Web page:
Corrosion Mitigation- A Critical Facet of Well Completion Design
- Joe B. Bradburn (Tenneco Oil Exploration and Production) | Satish K. Kalra (U. of Southwestern Louisiana)
- Document ID
- Society of Petroleum Engineers
- Journal of Petroleum Technology
- Publication Date
- September 1983
- Document Type
- Journal Paper
- 1,617 - 1,623
- 1983. Society of Petroleum Engineers
- 4.1.2 Separation and Treating, 1.6 Drilling Operations, 5.2.1 Phase Behavior and PVT Measurements, 4.1.5 Processing Equipment, 3 Production and Well Operations, 3.4.4 Downhole Chemical Treatments and Fluid Compatibility, 5.7.5 Economic Evaluations, 2 Well completion, 4.2.3 Materials and Corrosion
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Successful completion and production of deep hot corrosive wells can be accomplished by the development of a corrosion mitigation program during the initial stages of the drilling and completion phases. The mitigation programs that have proved safe, reliable, and effective programs that have proved safe, reliable, and effective address three critical areas: (1) tubing selection, (2) corrosion treatment method, and (3) completion design. These three areas when properly studied and evaluated result in a successful corrosion mitigation program and a well with a low workover frequency.
Corrosion has been a problem in the petroleum industry for more than 100 years. However, it was not until 1943 that the significance of corrosion was brought to the attention of the industry. Since that time, the literature has become replete with case histories, corrosion surveys, and basic and applied research data dealing with the corrosiveness of both gas and oil wells. This increased interest in corrosion and related problems has focused attention on the necessity of histories, corrosion control an integral pall of a successful completion design. While corrosion control in the past was many times an afterthought to completion. today it is considered during the initial development of drilling and completion programs. In 1951, a major oil company conducted a survey on corrosion in gas-condensate wells. Twenty-six oil companies were contacted and the results showed that 47% of the wells reported were corrosive. Three years later. another industry-wide survey showed that 45% of the gas wells in the U.S. were corrosive. The percentage of corrosive wells is likely to increase further with the development of fields with abnormally high temperatures and pressures. pressures. The cost of corrosion to the petroleum industry has been estimated at more than $800 million annually, with oil companies spending an additional $50 million/yr on chemical inhibitors to control corrosion. The cost of corrosion is also reflected in a recent survey showing that workover costs increased 250% when corrosion was the reason for the remedial work. This paper describes a safe, reliable, and effective design approach for the completion of wells in hostile environments. It addresses (1) tubing selection. (2) corrosion treatment methods, and (3) completion design. Examples of the application of this approach are supported by case histories.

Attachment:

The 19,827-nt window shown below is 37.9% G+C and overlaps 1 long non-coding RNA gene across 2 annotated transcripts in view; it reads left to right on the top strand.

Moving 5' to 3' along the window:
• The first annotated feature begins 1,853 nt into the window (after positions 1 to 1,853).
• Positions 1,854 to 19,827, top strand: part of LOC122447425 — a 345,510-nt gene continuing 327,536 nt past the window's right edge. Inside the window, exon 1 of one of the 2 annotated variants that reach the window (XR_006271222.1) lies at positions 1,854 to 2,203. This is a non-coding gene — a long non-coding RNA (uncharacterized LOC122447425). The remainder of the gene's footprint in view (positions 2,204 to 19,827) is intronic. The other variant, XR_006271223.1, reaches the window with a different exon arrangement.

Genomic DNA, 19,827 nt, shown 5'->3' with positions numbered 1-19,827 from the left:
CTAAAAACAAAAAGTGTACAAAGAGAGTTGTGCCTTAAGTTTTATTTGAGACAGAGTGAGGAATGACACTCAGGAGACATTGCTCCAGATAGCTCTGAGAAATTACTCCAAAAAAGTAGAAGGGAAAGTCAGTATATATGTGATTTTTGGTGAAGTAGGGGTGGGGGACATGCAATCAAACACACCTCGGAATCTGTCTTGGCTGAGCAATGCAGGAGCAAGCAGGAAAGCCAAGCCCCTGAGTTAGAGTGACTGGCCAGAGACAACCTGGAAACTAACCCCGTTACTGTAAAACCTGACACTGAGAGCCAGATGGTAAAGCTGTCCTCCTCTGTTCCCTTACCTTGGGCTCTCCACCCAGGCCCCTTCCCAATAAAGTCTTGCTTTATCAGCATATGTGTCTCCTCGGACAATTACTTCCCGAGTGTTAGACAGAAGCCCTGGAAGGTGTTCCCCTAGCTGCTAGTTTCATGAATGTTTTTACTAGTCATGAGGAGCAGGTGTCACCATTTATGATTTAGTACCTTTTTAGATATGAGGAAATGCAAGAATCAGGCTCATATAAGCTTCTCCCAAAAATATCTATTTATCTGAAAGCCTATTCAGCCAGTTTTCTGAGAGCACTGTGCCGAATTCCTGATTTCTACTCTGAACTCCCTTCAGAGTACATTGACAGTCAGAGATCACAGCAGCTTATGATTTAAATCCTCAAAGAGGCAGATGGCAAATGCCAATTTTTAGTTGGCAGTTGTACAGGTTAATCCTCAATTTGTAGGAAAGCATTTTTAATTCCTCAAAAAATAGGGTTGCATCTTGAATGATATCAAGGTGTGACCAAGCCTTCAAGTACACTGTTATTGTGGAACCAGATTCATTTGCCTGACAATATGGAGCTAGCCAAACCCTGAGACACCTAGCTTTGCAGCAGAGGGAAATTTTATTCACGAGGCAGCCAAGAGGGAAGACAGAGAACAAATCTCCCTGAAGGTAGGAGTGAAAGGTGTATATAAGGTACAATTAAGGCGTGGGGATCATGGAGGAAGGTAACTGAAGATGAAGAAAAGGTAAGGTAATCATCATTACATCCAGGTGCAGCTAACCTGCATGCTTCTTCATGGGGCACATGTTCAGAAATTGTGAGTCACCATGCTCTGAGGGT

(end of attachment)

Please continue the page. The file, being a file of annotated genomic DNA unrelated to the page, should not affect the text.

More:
One of the first decisions in well completion design is the selection of the proper tubing. Normally such areas as tensile, burst, and collapse are considered. But corrosion mitigation considerations require the selection process to take into account tubing ID, metallurgy, and thread-type. The selection of the proper ID is important in highly corrosive wells because of the synergism effect of erosion and corrosion. This synergism can accelerate the overall corrosion rate a hundred-fold by the removal of protective scales, oxides, and/or corrosion inhibitor protective scales, oxides, and/or corrosion inhibitor films. Therefore, calculation of the erosional velocity and the proper sizing of the tubing ID is a critical facet in mitigating the aggressiveness of a corrosive environment. The calculation of the erosional velocity and the minimum ID for a well involves three steps (Table 1). While the procedure is simple, there exists some uncertainty as to the proper value of the constant in Step 2. Currently, the Natl. Assn. of Corrosion Engineers (NACE) and the American Petroleum Inst. (API) are forming committees to study the erosional velocity constant and the effect of solids on its value.
|File Size||411 KB||Number of Pages||7|